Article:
Haiding from a working-class Mexican-Jewish family, Hudi faces many challenges in life, including asthma and living with only one lung. He is also cranky and clumsy unlike his father, who is fond and great at sports. An aspiring comedian who dreams of being on “Saturday Night Live,” Hoodie tends to laugh at the outrage caused by his size and awkwardness.
When Hoodie’s doctor wants him to lose weight, his parents push him into sports. Even though Hoody would love to try out for theatre, he goes ahead with the plan. Each chapter focuses on a different activity he is involved in, from his first choice of baseball (“Babe Ruth was too fat”) to football, swimming, and tennis. It is no surprise that he is picked up, injured and humiliated during these activities.
To help her along the way, Hoodie dreams up an imaginary friend, her own mascot who will cheer her off the edge. The cute, bright pink chunky provides her the moral support she needs. Though Hoody eases the trauma he endures with humour, his creation to make Chunky his mascot and friend shows how desperately he needs a friend for him.
“Chunky” also explores how Hoodie’s parents, while pushing their son to be skinny, inadvertently lead him to imbibe in other, unexpected ways. The sweet, artistic hood begins to change. Their large size makes them ideal for football; Under pressure from his macho coach and new friends, he begins to adopt his nickname: Monster Mercado for them. His parents, horrified at how their son is changing, feel that Hoodie should be allowed to embrace who she really is.
Unlike Hoodie, the protagonist of Alison Gerber’s third novel, “Taking Up Space,” is average-sized and sporty. Twelve-year-old Sarah Weber is the star player of her school’s basketball team. She is athletic and strong and seems confident in herself. When she is in court, she knows what the rules are and is comfortable.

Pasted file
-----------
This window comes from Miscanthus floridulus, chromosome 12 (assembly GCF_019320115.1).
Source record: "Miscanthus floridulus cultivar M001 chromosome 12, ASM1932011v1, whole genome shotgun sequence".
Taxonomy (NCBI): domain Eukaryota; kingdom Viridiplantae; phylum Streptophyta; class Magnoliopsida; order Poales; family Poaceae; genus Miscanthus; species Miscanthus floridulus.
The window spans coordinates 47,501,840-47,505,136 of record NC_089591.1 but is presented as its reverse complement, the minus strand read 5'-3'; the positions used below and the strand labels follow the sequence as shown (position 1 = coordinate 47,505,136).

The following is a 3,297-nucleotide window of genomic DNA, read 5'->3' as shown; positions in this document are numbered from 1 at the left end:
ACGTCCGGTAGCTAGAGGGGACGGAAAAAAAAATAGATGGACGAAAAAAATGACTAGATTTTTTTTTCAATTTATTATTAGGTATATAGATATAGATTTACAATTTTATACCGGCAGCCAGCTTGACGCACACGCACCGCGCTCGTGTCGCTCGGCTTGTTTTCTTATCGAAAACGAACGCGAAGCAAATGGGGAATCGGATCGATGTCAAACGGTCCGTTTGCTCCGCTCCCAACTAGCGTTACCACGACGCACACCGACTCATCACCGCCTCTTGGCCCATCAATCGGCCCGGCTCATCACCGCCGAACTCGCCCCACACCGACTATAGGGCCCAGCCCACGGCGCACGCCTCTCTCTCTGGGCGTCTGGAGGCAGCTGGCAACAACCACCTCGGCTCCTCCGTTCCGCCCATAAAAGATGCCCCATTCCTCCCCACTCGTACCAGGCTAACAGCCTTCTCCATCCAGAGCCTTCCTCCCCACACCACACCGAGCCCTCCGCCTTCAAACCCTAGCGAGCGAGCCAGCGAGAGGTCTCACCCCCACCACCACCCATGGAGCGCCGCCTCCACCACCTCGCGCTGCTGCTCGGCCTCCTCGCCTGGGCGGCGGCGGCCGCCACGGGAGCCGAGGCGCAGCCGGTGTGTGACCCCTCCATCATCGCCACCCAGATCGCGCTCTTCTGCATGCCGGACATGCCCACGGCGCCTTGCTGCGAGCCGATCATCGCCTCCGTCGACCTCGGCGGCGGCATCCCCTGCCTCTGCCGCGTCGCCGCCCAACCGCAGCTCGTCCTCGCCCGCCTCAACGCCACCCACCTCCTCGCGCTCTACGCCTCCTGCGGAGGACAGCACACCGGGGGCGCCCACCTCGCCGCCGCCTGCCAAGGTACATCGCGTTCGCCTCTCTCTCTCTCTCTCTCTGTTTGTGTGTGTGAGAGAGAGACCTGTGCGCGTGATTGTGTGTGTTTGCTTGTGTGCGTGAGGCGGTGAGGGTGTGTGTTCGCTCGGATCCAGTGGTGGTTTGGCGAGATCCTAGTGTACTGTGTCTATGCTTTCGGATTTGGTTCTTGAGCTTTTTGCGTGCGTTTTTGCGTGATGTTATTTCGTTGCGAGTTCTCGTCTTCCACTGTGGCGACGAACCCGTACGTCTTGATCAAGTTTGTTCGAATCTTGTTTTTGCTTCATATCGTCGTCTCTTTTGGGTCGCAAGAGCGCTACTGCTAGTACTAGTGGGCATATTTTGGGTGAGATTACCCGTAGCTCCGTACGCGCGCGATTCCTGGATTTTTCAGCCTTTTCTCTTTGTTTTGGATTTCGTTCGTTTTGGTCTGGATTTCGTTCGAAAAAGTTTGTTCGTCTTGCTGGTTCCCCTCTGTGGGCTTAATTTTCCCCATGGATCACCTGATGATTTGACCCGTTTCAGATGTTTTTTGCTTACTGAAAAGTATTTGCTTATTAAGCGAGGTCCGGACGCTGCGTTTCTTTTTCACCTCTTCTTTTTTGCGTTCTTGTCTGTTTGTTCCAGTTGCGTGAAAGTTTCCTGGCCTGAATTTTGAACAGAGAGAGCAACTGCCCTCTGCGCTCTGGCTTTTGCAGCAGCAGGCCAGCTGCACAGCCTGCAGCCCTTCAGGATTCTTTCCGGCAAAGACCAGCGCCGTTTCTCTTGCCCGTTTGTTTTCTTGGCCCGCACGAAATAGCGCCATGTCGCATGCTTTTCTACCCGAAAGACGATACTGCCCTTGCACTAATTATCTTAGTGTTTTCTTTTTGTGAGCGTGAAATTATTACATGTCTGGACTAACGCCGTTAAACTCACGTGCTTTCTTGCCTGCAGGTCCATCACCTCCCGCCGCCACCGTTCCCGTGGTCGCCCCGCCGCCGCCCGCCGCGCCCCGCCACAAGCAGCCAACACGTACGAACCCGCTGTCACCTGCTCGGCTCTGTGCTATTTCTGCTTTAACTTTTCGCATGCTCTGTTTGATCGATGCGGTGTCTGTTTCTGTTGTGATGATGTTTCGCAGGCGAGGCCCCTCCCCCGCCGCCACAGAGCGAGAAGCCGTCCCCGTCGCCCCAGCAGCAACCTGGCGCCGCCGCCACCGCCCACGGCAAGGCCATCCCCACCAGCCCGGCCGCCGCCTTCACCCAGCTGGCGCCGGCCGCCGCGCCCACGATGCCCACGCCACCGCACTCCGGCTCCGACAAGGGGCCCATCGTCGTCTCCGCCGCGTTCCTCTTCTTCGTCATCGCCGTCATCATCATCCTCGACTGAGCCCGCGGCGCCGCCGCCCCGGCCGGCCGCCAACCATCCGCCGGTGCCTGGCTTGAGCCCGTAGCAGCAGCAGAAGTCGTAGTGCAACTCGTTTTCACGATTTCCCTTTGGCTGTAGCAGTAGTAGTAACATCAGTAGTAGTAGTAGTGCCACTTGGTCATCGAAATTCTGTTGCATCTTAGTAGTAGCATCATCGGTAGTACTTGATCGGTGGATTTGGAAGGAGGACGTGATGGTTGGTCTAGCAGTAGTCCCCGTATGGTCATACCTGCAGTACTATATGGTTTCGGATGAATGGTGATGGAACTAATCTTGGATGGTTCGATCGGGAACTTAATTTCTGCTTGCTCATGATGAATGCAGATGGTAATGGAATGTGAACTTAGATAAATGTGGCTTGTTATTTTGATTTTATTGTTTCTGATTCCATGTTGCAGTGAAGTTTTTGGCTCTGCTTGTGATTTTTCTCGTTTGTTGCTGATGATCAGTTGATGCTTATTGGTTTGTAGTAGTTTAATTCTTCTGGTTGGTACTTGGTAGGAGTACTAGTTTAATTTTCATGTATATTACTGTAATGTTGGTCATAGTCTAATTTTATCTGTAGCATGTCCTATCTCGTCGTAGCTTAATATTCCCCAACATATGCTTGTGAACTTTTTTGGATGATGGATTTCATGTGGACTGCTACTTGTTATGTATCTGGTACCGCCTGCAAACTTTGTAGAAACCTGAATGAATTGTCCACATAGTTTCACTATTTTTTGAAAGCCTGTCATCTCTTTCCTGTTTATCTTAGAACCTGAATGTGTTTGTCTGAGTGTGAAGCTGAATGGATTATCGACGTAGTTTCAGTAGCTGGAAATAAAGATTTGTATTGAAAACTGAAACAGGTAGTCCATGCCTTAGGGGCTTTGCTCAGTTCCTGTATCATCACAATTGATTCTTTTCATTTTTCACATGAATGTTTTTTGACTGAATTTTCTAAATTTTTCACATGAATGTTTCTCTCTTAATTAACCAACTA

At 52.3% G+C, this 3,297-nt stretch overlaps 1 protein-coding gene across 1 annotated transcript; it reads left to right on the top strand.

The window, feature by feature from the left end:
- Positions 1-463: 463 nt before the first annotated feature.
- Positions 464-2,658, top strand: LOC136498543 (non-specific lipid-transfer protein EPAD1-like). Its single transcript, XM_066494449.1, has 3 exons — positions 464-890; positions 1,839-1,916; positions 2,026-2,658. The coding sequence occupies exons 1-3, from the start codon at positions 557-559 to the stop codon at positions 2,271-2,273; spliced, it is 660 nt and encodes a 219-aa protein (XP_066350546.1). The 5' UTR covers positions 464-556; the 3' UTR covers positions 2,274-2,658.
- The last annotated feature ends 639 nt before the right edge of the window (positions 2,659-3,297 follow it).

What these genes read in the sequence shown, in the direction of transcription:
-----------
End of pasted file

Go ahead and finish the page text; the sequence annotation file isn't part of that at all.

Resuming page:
Sarah has a healthy appetite, eating Doritos and pizza with her friends, neither of whom thinks about the calories. However, at home her mother remains obsessed with food. Sarah is dismayed at how her mother’s eating issues affect her; Meanwhile, her father, busy with work, is not helping much.
Basketball means everything to Sarah, but during practice and playing she begins to notice that her body feels different. Her clothes are a bit tight, she often stops breathing and she walks differently. Although her coach assures her that the body changes during puberty and it takes time to adjust, Sarah is terrified that her hopes for college basketball and the WNBA are slipping. In a desperate attempt to heal and take control of her body, she changes her eating habits.
In a thoughtful and powerful way, Gerber discovers how quickly Sarah falls into disordered eating patterns. The gentle packet of nutrition plans Sarah receives in health class starts an obsession with which foods are good and which are bad – a passion her mother encourages. Fortunately for Sarah, once it becomes clear that she is in trouble, a support network of friends and school staff kicks into gear, including her school counselor, to help her learn about diet culture. Teaches and how to cope with it.
I can only hope that Judy Bloom’s Linda, now nearing 60, has received these enlightening messages. I like to imagine that she’s out somewhere, driving with a Riots Not Diets bumper sticker on her car.